Title: After Dark
Original Writer (Japanese) : Haruki Murakami
Translated to English by: Jay Rubin
Originally Published in Japanese: 2004
Translated to English: 2007
My Rating: 4 on 5
There are very few writers who can convey their inner thoughts and feelings and transport the reader to the world that exists only in the writer’s mind. Haruki Murakami is one such writer for whom this comes naturally. After Dark was my first Murakami book and I am kicking myself why I didn’t read this author earlier. I wouldn’t have tried Murakami if not for The Haruki Murakami Reading Challenge. I do not have anything against him, but never felt the urge to read his books. I ignored him as one of the Dan-Brown-type-hyped-up authors who doesn’t really have anything to offer. How wrong I was!
After Dark, as the title suggests, is set in Tokyo in the dark hours of midnight. The book spans over 7 hours in a cold night where we see interesting characters. We meet Mari, who is killing the night in Denny’s by reading a book where she bumps into Takahashi, a trombone player who is practising in a building nearby. He claims he has met her and her sister, Eri, at a summer date a few years back. The night proceeds and we see Mari’s help being sought by a female wrestler who runs a love hotel where one of her clients is injured and can only speak Chinese, which Mari is fluent in. One thing leads to another and many characters enter the scene only to realize they are all tightly bound together through one string or the other. Meanwhile, Eri – Mari’s sister, is deep asleep in a quasi-coma state and finds herself being transported to another world inside her television and back to her original room. We see a character’s image being reflected in the mirror even after the character has long gone. These scenes add to the already established surreality of the book.
Some of my favorite quotes from the book:
In this world, there are things you can only do alone, and things you can only do with somebody else. It’s important to combine the two in just the right amount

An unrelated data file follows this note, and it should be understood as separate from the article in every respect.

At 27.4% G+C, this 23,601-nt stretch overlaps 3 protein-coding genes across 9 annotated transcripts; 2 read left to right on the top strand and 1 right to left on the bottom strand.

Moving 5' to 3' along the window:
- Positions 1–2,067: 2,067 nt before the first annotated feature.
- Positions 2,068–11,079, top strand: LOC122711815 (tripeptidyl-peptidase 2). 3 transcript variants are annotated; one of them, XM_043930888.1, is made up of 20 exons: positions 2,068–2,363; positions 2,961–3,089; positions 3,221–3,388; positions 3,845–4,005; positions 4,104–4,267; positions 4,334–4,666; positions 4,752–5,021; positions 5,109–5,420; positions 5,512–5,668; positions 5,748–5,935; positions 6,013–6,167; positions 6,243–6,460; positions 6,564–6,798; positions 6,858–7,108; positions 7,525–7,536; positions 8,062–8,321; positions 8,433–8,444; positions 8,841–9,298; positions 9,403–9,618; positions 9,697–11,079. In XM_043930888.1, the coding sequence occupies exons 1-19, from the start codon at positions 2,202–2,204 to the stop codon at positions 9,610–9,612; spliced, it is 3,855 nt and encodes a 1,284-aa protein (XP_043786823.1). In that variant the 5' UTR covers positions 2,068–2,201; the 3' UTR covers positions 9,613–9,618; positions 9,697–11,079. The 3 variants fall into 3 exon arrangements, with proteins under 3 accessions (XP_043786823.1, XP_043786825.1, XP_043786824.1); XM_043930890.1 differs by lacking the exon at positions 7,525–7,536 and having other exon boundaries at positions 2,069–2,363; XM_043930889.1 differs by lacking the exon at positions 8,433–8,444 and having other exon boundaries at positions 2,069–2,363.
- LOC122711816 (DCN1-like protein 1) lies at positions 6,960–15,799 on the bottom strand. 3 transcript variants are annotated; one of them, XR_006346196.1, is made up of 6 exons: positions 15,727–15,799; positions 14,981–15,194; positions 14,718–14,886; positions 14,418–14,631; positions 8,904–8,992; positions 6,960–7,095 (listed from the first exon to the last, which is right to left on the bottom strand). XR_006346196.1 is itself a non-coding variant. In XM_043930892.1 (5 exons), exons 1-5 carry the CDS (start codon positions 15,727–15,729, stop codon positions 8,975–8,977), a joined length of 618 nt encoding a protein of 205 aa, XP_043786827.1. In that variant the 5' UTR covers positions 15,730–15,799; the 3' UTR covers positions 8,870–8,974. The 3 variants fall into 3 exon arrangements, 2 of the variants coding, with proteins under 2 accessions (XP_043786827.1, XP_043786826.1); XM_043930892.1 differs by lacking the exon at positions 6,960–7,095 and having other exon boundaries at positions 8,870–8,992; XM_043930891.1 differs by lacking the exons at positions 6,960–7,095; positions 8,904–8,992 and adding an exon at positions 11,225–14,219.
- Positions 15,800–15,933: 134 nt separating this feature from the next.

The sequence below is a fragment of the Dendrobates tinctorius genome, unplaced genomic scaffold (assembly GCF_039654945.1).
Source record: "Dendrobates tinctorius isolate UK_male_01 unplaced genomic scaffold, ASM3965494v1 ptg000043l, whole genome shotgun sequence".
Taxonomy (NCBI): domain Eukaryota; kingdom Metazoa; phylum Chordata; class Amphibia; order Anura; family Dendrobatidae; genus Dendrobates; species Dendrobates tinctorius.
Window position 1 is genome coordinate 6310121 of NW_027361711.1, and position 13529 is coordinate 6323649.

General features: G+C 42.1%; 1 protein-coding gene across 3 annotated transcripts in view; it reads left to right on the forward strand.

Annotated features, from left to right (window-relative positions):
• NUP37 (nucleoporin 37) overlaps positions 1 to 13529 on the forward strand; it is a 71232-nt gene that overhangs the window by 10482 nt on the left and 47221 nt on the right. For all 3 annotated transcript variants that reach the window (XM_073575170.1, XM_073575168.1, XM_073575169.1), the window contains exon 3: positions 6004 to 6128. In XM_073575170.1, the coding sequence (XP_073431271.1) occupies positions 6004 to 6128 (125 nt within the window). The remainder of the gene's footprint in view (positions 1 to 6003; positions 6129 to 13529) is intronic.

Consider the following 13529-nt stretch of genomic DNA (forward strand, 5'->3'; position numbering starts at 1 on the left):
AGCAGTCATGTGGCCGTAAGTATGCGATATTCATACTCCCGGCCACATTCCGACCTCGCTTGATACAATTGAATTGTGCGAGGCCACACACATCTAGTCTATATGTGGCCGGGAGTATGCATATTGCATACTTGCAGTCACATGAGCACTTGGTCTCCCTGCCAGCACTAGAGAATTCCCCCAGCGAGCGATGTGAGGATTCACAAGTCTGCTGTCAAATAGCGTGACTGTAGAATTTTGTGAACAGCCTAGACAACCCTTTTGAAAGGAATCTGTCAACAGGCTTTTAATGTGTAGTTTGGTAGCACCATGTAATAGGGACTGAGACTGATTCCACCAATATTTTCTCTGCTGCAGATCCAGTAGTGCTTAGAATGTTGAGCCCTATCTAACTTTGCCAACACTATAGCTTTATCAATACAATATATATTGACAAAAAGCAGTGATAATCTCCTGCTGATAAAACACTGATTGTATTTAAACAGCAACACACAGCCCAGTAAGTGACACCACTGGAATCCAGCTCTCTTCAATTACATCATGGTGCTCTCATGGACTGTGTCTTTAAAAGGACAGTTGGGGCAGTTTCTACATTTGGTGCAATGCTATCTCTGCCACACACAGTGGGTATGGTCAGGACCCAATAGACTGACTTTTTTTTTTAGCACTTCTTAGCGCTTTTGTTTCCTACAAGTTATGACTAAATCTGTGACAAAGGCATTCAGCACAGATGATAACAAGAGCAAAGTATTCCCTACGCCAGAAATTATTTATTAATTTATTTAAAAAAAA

People’s memories are maybe the fuel they burn to stay alive. Whether those memories have any actual importance or not, it doesn’t matter as far as the maintenance of life is concerned. They’re all just fuel.
Nothingness means there’s absolutely nothing, so maybe there’s no need to understand it or imagine it
Time moves in its own special way in the middle of the night. You can’t fight it
From the first word, Murakami’s surreal tone casts a spell on you. As soon as you open the book, you are transported to that cold night in Tokyo where you see Mari and Takahashi and still feel as if you are floating on air, watching the happenings beneath. The characters come out so beautifully that you can feel their pain and the loneliness. The book is divided into small chapters based on the time of the event and a clock at the beginning of every chapter keeps reminding us of the time.
Even after I finished reading the book, it still lingers over in my mind. I am constantly reminded about a dialogue or a scene or an action and I keep going back to that book. I can’t wait to start reading my next Murakami book. I am thinking of picking up his popular book Norwegian Wood. Any other suggestions?